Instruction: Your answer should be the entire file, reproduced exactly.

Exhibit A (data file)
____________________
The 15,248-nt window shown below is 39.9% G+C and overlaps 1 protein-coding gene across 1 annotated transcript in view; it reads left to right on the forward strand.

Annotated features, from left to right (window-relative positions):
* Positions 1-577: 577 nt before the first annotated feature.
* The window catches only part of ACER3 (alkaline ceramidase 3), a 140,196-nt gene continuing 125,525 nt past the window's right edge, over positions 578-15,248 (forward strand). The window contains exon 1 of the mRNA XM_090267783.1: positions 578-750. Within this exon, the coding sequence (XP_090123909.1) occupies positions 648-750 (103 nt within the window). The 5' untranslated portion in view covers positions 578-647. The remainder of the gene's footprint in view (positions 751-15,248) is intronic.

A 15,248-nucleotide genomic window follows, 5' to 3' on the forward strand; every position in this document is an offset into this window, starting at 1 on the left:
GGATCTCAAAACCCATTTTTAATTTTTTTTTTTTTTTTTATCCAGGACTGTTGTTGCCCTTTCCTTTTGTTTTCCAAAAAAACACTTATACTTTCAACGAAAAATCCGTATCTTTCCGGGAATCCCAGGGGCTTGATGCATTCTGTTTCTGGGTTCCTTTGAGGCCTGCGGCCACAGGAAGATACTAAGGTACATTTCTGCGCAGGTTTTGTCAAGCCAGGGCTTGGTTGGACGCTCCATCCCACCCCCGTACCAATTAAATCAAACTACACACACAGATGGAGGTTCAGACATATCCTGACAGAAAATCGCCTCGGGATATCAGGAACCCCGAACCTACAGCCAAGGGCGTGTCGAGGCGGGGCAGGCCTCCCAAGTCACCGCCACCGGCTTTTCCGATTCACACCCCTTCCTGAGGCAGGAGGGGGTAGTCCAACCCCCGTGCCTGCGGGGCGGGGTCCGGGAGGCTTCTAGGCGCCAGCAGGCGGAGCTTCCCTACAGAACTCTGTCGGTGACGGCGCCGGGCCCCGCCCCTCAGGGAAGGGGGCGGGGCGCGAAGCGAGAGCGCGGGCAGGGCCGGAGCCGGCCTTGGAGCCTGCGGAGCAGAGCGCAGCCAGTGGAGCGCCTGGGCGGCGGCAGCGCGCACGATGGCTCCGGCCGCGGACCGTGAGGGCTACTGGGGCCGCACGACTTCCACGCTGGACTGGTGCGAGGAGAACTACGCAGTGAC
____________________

The 15,248-nt window shown below is 39.9% G+C and overlaps 1 protein-coding gene across 1 annotated transcript in view; it reads left to right on the forward strand.

Annotated features, from left to right (window-relative positions):
* Positions 1-577: 577 nt before the first annotated feature.
* The window catches only part of ACER3 (alkaline ceramidase 3), a 140,196-nt gene continuing 125,525 nt past the window's right edge, over positions 578-15,248 (forward strand). The window contains exon 1 of the mRNA XM_090267783.1: positions 578-750. Within this exon, the coding sequence (XP_090123909.1) occupies positions 648-750 (103 nt within the window). The 5' untranslated portion in view covers positions 578-647. The remainder of the gene's footprint in view (positions 751-15,248) is intronic.

A 15,248-nucleotide genomic window follows, 5' to 3' on the forward strand; every position in this document is an offset into this window, starting at 1 on the left:
GGATCTCAAAACCCATTTTTAATTTTTTTTTTTTTTTTTATCCAGGACTGTTGTTGCCCTTTCCTTTTGTTTTCCAAAAAAACACTTATACTTTCAACGAAAAATCCGTATCTTTCCGGGAATCCCAGGGGCTTGATGCATTCTGTTTCTGGGTTCCTTTGAGGCCTGCGGCCACAGGAAGATACTAAGGTACATTTCTGCGCAGGTTTTGTCAAGCCAGGGCTTGGTTGGACGCTCCATCCCACCCCCGTACCAATTAAATCAAACTACACACACAGATGGAGGTTCAGACATATCCTGACAGAAAATCGCCTCGGGATATCAGGAACCCCGAACCTACAGCCAAGGGCGTGTCGAGGCGGGGCAGGCCTCCCAAGTCACCGCCACCGGCTTTTCCGATTCACACCCCTTCCTGAGGCAGGAGGGGGTAGTCCAACCCCCGTGCCTGCGGGGCGGGGTCCGGGAGGCTTCTAGGCGCCAGCAGGCGGAGCTTCCCTACAGAACTCTGTCGGTGACGGCGCCGGGCCCCGCCCCTCAGGGAAGGGGGCGGGGCGCGAAGCGAGAGCGCGGGCAGGGCCGGAGCCGGCCTTGGAGCCTGCGGAGCAGAGCGCAGCCAGTGGAGCGCCTGGGCGGCGGCAGCGCGCACGATGGCTCCGGCCGCGGACCGTGAGGGCTACTGGGGCCGCACGACTTCCACGCTGGACTGGTGCGAGGAGAACTACGCAGTGAC